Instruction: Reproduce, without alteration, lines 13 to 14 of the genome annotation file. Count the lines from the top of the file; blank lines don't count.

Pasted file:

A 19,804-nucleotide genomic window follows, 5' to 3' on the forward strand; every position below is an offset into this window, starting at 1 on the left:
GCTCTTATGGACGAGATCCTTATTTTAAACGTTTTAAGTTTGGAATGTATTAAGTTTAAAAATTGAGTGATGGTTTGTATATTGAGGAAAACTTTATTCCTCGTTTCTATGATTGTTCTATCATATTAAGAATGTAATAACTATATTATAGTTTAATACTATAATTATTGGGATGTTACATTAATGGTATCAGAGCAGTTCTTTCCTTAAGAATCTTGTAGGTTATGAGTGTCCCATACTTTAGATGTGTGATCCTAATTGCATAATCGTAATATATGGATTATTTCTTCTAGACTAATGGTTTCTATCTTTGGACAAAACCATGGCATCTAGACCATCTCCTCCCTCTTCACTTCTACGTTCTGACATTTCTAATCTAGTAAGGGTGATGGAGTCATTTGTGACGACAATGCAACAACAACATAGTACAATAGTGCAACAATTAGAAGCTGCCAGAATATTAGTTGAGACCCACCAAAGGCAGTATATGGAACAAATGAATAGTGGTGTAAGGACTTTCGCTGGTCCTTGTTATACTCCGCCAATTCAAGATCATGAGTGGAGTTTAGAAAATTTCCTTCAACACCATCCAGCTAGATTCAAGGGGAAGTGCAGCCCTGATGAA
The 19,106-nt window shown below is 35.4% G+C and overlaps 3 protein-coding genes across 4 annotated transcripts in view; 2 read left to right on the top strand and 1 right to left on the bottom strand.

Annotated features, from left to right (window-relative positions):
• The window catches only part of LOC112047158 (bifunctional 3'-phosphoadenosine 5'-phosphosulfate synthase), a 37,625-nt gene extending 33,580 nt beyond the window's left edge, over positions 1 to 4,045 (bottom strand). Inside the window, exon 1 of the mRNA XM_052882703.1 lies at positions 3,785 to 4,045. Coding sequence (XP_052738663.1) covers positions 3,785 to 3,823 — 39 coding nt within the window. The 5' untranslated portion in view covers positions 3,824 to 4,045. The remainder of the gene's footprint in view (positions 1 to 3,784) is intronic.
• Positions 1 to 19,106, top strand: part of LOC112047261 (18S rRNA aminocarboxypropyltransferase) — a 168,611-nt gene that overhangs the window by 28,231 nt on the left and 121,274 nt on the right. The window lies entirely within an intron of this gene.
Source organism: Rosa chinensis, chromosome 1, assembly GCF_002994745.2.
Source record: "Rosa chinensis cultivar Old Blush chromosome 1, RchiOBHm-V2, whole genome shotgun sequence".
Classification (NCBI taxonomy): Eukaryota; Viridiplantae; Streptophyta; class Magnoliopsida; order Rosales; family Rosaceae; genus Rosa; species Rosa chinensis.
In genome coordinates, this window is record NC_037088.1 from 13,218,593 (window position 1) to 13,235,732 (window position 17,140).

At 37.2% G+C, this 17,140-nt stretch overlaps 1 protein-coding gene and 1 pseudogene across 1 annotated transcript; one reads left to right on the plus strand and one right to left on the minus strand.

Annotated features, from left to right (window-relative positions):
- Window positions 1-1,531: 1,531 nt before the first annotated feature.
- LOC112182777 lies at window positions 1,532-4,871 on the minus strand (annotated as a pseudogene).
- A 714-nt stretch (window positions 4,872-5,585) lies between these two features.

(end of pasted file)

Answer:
- Window positions 1-1,531: 1,531 nt before the first annotated feature.
- LOC112182777 lies at window positions 1,532-4,871 on the minus strand (annotated as a pseudogene).